Suing the Good Samaritan: When Good Intentions Cause Serious Harm
California and many other states have enacted so-called “Good Samaritan” laws (named after the biblical story of the good Samaritan). These laws were all enacted with a noble purpose: To encourage individuals to come to the aid of their fellow citizen in distress. These laws act to provide legal protection from suit for a good Samaritan who renders aid to another and who unintentionally causes an injury to the person in need or is unable to help the person in need. This does not mean, however, that good Samaritans can never be held to account when their “good-intentioned” actions cause significant harm.
Exceptions to Good Samaritan Laws
In one notable case, a good Samaritan came upon the scene of a car crash. Believing a motor vehicle occupant involved in the crash was about to catch on fire, the good Samaritan proceeded to move the occupant from the vehicle and to a safe location. In moving that victim, the good Samaritan caused paralysis to the occupant. The occupant sued the good Samaritan, and California’s courts originally ruled that the Good Samaritan statute then in effect did not protect the good Samaritan as the good Samaritan was not rendering “medical care” to the occupant! The legislature thereafter amended the Good Samaritan law to protect individuals providing both medical and non-medical care to another in the event of an emergency.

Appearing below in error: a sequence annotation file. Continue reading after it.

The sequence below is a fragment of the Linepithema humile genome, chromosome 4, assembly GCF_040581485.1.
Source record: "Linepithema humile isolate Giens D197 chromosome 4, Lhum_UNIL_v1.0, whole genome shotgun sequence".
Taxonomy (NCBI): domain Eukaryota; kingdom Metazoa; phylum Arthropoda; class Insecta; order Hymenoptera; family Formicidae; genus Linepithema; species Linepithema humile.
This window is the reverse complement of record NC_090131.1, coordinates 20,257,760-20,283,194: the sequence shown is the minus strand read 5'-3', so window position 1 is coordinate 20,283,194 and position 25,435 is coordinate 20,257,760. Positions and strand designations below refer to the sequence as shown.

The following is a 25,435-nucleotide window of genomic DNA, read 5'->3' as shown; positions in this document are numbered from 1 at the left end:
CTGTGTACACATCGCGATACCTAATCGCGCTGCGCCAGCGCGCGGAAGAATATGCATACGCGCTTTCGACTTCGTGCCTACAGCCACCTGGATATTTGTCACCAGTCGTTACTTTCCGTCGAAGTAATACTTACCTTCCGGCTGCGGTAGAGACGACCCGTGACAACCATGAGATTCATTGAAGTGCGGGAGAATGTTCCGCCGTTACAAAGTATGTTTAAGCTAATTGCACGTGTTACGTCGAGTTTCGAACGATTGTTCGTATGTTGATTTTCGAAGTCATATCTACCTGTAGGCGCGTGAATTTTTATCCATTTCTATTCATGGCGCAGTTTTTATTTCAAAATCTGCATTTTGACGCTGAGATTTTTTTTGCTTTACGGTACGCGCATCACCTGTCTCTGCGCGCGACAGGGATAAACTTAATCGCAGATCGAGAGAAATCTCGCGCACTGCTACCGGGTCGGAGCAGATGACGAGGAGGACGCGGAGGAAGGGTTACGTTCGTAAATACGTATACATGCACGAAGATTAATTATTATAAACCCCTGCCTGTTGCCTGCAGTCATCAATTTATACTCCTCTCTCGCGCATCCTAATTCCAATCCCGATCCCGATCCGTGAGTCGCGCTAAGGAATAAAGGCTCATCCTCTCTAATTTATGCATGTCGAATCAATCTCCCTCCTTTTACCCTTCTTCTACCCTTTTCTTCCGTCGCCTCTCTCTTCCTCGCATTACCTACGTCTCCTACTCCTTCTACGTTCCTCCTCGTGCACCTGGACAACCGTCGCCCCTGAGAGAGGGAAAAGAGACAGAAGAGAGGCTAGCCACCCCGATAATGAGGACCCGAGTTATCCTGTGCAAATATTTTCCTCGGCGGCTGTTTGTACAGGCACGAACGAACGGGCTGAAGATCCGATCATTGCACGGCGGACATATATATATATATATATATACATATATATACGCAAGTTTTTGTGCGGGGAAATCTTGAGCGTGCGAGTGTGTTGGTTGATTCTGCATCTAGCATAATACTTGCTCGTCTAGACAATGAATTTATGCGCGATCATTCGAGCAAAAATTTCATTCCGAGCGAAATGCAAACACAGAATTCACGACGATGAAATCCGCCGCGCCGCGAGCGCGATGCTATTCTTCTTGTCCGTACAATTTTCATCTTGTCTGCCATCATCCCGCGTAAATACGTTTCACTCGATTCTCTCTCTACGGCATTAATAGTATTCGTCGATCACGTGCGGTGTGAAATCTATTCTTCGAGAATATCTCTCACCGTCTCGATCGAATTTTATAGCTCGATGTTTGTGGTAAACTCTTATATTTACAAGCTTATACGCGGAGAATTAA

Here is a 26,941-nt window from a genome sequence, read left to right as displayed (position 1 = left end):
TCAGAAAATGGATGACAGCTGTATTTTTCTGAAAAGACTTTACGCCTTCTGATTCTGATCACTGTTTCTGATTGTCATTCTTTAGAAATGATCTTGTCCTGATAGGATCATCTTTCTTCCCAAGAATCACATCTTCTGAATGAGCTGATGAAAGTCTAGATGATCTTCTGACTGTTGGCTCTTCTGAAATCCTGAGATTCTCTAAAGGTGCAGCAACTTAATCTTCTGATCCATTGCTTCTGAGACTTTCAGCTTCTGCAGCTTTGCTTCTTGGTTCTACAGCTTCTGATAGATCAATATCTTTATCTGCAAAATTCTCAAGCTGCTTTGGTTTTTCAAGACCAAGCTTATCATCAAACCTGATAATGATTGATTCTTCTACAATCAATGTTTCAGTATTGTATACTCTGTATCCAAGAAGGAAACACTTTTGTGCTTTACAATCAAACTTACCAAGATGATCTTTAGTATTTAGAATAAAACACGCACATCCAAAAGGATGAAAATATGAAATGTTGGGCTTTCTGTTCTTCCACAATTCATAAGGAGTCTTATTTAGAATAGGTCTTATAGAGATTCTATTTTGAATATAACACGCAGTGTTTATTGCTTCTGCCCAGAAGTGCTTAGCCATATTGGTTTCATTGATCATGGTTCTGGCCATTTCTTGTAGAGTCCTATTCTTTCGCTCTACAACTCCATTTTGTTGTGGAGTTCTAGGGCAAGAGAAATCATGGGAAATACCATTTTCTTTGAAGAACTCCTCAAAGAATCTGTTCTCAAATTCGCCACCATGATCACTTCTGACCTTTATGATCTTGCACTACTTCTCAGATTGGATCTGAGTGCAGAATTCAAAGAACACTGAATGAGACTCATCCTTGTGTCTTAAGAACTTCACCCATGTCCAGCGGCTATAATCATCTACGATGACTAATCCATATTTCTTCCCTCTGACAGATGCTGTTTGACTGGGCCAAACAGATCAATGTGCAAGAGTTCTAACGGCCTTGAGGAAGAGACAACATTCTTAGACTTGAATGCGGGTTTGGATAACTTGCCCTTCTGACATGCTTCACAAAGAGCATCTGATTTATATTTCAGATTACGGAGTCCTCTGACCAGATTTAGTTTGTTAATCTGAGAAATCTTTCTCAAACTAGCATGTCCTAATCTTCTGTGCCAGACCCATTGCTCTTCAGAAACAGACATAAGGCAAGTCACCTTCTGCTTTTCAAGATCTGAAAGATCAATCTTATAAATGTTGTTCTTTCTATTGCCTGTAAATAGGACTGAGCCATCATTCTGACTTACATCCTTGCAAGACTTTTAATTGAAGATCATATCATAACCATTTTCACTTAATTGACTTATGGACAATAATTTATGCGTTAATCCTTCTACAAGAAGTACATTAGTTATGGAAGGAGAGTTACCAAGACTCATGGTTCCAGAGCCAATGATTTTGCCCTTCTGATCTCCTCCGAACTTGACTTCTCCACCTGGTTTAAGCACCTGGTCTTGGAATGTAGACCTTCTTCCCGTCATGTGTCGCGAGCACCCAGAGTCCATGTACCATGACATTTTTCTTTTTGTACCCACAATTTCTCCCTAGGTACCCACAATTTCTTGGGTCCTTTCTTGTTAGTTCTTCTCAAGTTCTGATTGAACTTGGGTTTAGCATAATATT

Although the legislature specifically indicated its intent in passing the amended Good Samaritan law was to encourage others to help those in need, California’s Good Samaritan law still does not protect:
- Those who act for compensation in rendering aid (i.e., a “Good Samaritan” who offers to bandage your wounds for $50*);
- Those who act in a non-emergency situation. What exactly qualifies as a “non-emergency situation” has yet to be clarified by the courts, but it would presumably include situations where there is no immediate threat to anyone’s safety or health;
- The good Samaritan acts with “gross negligence” or “willful or wanton misconduct” and thereby causes injury to the victim. This can happen (for example) if the good Samaritan attempts to perform CPR or a tracheotomy without being properly trained and qualified to perform the same.
In these very limited and certain other circumstances, then, those injured by the acts of a good Samaritan may still be able to pursue a claim for compensation against the well-intentioned but harmful good Samaritan.
Is Suing a Good Samaritan Worth it?
A good Samaritan (no matter how well-intentioned he or she may be) can cause as much, if not more, harm than a person who directly causes an injury. In both situations, one should not have to bear the financial burden of resulting injuries. If you or a loved one have been hurtdue to the negligence of another, speak with Heiting & Irwin about your rights and whether you may have a viable claim for compensation. Call (951) 682-6440 or contact us online.
*Emergency personnel are almost always protected by the Good Samaritan Law.